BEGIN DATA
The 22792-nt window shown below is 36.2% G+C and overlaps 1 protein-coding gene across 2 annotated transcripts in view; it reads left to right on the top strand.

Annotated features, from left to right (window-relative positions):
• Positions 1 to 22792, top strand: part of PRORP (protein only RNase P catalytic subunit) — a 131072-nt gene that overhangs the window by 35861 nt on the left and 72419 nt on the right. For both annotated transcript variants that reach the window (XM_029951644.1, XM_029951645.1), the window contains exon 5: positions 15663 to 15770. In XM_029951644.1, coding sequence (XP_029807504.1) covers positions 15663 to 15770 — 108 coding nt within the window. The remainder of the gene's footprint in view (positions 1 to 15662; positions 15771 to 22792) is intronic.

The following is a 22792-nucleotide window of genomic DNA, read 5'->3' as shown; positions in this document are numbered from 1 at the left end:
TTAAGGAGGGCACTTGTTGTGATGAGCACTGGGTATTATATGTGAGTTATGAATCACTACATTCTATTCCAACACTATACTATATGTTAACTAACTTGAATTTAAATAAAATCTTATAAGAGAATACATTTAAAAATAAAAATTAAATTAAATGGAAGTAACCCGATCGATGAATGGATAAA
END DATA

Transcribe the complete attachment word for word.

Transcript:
The 22792-nt window shown below is 36.2% G+C and overlaps 1 protein-coding gene across 2 annotated transcripts in view; it reads left to right on the top strand.

Annotated features, from left to right (window-relative positions):
• Positions 1 to 22792, top strand: part of PRORP (protein only RNase P catalytic subunit) — a 131072-nt gene that overhangs the window by 35861 nt on the left and 72419 nt on the right. For both annotated transcript variants that reach the window (XM_029951644.1, XM_029951645.1), the window contains exon 5: positions 15663 to 15770. In XM_029951644.1, coding sequence (XP_029807504.1) covers positions 15663 to 15770 — 108 coding nt within the window. The remainder of the gene's footprint in view (positions 1 to 15662; positions 15771 to 22792) is intronic.

The following is a 22792-nucleotide window of genomic DNA, read 5'->3' as shown; positions in this document are numbered from 1 at the left end:
TTAAGGAGGGCACTTGTTGTGATGAGCACTGGGTATTATATGTGAGTTATGAATCACTACATTCTATTCCAACACTATACTATATGTTAACTAACTTGAATTTAAATAAAATCTTATAAGAGAATACATTTAAAAATAAAAATTAAATTAAATGGAAGTAACCCGATCGATGAATGGATAAA